I first learned of WWOOF when chatting with Nate and Victoria Weber of the Libertine about their time spent on an Oregon goat farm. During a conversation with Urban Chestnut's (4465 Manchester Avenue; 314-222-0143) chef Andy Fair, WWOOF came up again. Fair was more than willing to tell me all about the funny-sounding organization -- and wax poetically about his time on a Tuscan vineyard.
WWOOF stands for World Wide Opportunities on Organic Farms, an organization that connects wouldbe volunteers with opportunities to work all over the world. As Fair explains, it can be as simple as a means to travel inexpensively and learn some things along the way, or it can be a chance to dig in and learn anything from cheesemaking to viticulture.
All that is required of a WWOOF volunteer is that he or she works a minimum of 30 hours a week for two weeks. In exchange, WWOOFers get room, board and a small meal stipend.
Fair's WWOOF experience led him to Tuscany -- specifically, a small town named San Miniato between Florence and Pisa. He spent a year on a bio-dynamic vineyard, learning everything there is to know about winemaking. "I was there the entire season, so I saw the entire cycle. I did everything, from tending the vines, to managing the grapes to processing," he says. "I was also there for the olive harvest. I was just a farm hand, but they treated me like family."
In his downtime, Fair soaked up all he could about Italian cooking ("I sneak it in at Urban Chestnut every now and then," he says). I asked what impressed him the most, and he does not hesitate. "They just care so much about everything they put into their bodies," he says. "You go to a grocery store and grab and espresso, and it's the best espresso you've ever had. I've had great meals at gas stations. They just take food very seriously."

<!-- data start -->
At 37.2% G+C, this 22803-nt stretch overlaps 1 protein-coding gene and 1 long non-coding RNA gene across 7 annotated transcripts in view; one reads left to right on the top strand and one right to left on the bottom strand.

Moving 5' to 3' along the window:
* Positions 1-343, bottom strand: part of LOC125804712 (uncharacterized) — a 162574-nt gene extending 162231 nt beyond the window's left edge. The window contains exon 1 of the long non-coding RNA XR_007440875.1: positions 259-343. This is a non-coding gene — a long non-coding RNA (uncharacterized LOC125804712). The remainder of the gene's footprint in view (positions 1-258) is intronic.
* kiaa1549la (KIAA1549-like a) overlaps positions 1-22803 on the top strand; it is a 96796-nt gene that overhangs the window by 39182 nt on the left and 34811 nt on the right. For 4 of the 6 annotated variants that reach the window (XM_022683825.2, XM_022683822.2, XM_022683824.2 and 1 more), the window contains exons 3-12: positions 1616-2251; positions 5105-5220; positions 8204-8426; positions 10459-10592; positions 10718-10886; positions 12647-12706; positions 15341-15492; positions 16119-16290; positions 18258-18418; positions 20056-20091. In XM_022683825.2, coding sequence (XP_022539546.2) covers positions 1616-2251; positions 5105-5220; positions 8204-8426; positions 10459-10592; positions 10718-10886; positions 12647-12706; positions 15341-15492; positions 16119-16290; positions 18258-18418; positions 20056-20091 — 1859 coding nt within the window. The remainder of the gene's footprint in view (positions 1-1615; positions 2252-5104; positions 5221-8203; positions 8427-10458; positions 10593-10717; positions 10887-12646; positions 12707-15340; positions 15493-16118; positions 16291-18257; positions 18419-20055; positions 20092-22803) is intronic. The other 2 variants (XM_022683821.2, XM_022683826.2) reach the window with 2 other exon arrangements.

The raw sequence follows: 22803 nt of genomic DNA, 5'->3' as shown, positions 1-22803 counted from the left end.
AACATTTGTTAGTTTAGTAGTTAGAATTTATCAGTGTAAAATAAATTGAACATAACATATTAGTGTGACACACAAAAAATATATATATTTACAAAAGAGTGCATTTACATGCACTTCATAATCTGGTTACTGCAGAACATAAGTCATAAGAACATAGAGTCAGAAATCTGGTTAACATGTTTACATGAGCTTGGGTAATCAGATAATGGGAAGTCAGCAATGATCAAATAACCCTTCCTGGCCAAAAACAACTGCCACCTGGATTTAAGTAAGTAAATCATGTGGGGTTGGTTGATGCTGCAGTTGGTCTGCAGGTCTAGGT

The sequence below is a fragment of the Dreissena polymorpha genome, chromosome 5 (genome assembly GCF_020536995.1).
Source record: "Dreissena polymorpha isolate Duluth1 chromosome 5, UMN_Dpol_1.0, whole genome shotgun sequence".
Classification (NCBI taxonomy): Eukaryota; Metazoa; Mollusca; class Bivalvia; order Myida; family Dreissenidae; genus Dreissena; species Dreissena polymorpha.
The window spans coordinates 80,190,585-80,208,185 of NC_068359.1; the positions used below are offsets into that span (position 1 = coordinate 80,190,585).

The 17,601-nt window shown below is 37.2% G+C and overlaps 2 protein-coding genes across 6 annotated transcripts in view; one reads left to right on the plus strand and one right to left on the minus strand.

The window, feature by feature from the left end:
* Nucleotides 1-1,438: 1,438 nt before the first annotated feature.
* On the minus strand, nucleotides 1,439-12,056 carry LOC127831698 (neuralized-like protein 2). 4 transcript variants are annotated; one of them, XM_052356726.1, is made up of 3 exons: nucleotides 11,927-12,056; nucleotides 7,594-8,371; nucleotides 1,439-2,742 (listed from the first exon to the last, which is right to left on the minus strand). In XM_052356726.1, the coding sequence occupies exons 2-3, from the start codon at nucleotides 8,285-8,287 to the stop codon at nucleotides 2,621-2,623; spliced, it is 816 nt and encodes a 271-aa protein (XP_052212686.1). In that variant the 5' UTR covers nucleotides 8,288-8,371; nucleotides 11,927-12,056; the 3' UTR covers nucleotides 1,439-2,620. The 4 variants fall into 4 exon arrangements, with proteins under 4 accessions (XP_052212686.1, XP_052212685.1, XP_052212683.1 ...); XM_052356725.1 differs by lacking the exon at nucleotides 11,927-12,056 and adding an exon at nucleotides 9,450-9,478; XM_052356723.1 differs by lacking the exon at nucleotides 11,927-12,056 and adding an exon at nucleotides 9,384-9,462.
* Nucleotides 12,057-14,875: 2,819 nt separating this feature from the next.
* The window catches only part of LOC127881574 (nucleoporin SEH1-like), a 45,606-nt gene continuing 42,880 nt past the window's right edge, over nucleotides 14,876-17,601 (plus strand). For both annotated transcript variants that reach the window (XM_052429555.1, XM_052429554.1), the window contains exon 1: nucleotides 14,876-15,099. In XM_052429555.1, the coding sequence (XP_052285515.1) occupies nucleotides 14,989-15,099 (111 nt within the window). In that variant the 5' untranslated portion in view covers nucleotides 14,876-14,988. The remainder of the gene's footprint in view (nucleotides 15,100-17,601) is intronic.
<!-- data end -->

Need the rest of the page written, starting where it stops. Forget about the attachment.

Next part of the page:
Some of Fair's best memories of his time as a WWOOFer in Tuscany are the huge barbecues he and his colleagues would have in the middle of the field. "The guy who drove the tractor on the vineyard welded together this huge grill that had wheels. We'd wheel it out into the field and grill everything you can think of: pork belly, liver, heart, pork ribs, beef short ribs. We don't grill short ribs in the States, but it's fantastic." One of the things that "blew his mind," was that the Italians eat raw sausage. "They would throw crusty bread directly on the coals -- that's where the term bruschetta comes from -- and they would spread it with raw sausage," Fair recalls. "I remember thinking 'Don't do it!' It went against everything I know. The thing is, they know where everything they make comes from, so it was fine. It was amazing."
He hopes to inspire someone who may be considering doing something like WWOOF to take the chance. "It's really easy to do. You just go to the website, send in a photo and an application, and you get your card," he explains. "Once you get that, you can find a place almost anywhere."
"Some people just use WWOOF as a way to travel, and that's fine, but if you really want to get the most out of it, it's best to totally immerse yourself somewhere," Fair says. "Whatever your reason, though, just do it. It's life changing."
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